This is a question that I had to do some research on because of my background. I had a job in high school at a retail store. This was my first job and the manager there took a chance that even without my experience, I would be able to do the job well. Throughout college I had a few jobs and did a summer internship. After graduation, I got one of those “big girl job” as an assistant manager at Target. Although on my resume I have it listed for over a year experience (the internship i did with them plus the extra three months I worked there full time) it really was only two summers and a few college breaks worth of work. Mid summer, I couldn’t take that job and quit. A decision I still stand by, but I quit none the less.
After much job search and applying for dozens of positions (and I mean dozens, like 30-40 jobs), I finally landed in education in the HR department. I had no experience in HR but they took me anyway, believing (just like I believed) that I could handle the stress of the job and do a good job. Well, after being there for a year, my position got cut. I planned on staying in that particular job for a while, but I still had to move on.
Now, at my current job, I have been there for about 6 months and I again do not plan on going anywhere. However, after have pretty much every position before this that has believed in my ability, it has made me question the importance of longevity. So now when I search through resumes to bring talent to my company, I very much look over longevity in a job. I’ve had supervisors ask me “do you know why they aren’t working now?” or “why did they skip around jobs so much?”. I never have an answer for them. Dates on a resume is something I kind of overlook because clearly if you can;t tell about, I’ve got a few dates scattered around. So why does it matter?
Turns out job longevity is totally a thing that employers are looking for. Dates on your resume are suppose to stand out for a reason. It can prove to an employer your commitment your current job, which will most likely mean longevity in a new job you will be looking for. I think that makes sense. It would mean that you can stick it out though thick and thin, the good times and the bad. Most employers get it, that not everything will go smoothly everyday at your job. But they need to know that you’re not going to bail or shut down when the going gets tough. If you work somewhere for a few years, it shows them that your able to stick to something. Employers simply cannot invest in training and paying someone (even if they are the most qualified for the job), just to have then quit and start the process all over again.
I think a better way to look at this is to think of the opposite. I’ve had such a luxury really to have people invest in my skills with having less than 1 year experience for my jobs that I really have to think of an extreme opposite of longevity to really get the point. If a waitress has 13 years of experience overall but has had 2 jobs within a year on average, that’s 26 jobs that a person has had in that time frame. You’re looking at about 6 months from this waitress. She might nail the interview and can interact with customers like there is no tomorrow. But after 6 months of working there is a good chance she will move on. It’s a lot about patterns that your resume creates that alludes employers to believe that you will or will not stay. It takes a solid 1-2 months to have someone completely trained and comfortable working independently for most jobs (others of course can take much more or less time). Our waitress example means after time and money from other waitstaff and managers to train her, your only looking at about 4 months of profitable work she will commit to before ducking out of there.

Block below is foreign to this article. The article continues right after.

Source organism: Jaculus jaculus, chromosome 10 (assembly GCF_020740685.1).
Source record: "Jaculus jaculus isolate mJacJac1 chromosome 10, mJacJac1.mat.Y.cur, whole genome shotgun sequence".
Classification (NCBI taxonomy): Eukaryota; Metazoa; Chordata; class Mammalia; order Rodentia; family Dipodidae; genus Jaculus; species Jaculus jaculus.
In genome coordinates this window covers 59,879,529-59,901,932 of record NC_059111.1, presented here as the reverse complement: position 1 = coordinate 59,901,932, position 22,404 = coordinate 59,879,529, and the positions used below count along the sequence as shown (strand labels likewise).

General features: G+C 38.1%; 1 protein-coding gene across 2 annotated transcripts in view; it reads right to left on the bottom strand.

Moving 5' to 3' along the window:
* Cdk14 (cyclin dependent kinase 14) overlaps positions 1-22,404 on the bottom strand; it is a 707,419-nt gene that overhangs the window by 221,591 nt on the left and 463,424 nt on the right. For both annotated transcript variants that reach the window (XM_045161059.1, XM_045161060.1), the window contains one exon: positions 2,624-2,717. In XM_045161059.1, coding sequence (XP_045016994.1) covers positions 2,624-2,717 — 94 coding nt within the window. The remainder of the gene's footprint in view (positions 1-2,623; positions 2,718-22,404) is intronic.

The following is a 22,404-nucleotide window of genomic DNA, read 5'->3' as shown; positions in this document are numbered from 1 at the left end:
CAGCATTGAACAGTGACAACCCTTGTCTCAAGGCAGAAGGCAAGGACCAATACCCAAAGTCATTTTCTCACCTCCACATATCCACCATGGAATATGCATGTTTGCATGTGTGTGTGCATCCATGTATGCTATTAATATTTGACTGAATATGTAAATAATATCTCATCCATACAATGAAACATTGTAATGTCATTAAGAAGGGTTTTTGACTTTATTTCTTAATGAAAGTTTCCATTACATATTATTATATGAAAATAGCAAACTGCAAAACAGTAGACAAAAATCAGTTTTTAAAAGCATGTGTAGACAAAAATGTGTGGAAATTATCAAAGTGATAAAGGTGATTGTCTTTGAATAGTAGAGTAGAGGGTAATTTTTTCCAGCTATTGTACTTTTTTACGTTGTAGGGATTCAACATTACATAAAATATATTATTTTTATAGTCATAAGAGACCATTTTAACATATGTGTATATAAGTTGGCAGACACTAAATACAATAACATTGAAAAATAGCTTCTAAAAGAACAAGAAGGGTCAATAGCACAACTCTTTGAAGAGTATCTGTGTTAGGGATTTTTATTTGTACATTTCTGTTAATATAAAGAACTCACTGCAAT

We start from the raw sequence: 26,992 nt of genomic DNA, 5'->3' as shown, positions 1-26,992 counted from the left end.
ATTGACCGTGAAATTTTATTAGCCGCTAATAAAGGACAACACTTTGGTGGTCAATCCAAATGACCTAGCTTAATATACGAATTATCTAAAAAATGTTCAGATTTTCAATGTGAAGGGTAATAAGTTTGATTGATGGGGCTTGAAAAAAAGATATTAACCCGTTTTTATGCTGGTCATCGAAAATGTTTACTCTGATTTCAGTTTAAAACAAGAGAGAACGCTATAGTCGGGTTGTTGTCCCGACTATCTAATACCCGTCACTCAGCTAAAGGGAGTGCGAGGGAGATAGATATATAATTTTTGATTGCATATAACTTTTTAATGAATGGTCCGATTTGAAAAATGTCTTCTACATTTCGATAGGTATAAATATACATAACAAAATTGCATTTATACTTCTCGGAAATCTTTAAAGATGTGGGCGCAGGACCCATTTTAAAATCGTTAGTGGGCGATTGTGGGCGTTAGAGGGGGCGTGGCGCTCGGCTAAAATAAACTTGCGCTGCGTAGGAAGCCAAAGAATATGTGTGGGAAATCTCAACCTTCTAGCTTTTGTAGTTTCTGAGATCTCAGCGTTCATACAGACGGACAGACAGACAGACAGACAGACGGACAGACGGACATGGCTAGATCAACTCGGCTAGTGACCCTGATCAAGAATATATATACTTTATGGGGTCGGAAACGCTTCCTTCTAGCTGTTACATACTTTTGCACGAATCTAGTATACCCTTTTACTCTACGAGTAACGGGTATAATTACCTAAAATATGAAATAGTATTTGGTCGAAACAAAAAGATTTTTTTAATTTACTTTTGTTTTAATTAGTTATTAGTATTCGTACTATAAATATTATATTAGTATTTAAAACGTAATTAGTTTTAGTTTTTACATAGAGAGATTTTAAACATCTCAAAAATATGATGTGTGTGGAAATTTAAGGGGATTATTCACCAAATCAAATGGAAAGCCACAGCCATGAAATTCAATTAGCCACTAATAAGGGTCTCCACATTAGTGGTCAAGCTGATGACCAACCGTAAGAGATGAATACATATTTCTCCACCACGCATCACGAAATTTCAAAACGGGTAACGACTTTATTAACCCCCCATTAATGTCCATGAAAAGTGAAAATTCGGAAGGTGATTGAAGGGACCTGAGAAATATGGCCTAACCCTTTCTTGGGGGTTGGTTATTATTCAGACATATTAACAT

Now I can clearly see how longevity can prove a dedicated employee. I was getting myself so caught up in thinking people are like me, they either really really don’t like a job or they get cut from it. More benefit of the doubt, then holding people accountable for their actions.
So of course I must ask myself, how long is considered a safe time frame? I also asked this in college during a senior year job seminar. The response that I got then and still stand by is a few years. The woman that spoke about this hated her first job. She truly hated it, but she said that she stuck it out for the first year, and actually found another opportunity from a co worker because she stayed dedicated to the position. Her ability not to give up really pushed her to a better place. Furthermore she recommended that if you like your job, stay in it for a few years and see how much you can excel. Maybe you’ll find that your supervisor will give you more responsibility the longer you are there, meaning more experiences to add to the resume.
My take away from all of this….. it’s okay to move onward and upward, but I want to take my time now to absorb everything I can at my current job. I want my resume to reflect a pattern of dedication, growth and creativity. I can accomplish that right where I am. At the end of the day, achieving those things now, will make me happier at my job during my daily grind. No, I don’t plan on going anywhere but it’s good to keep this in the back of my head and remember my drives.
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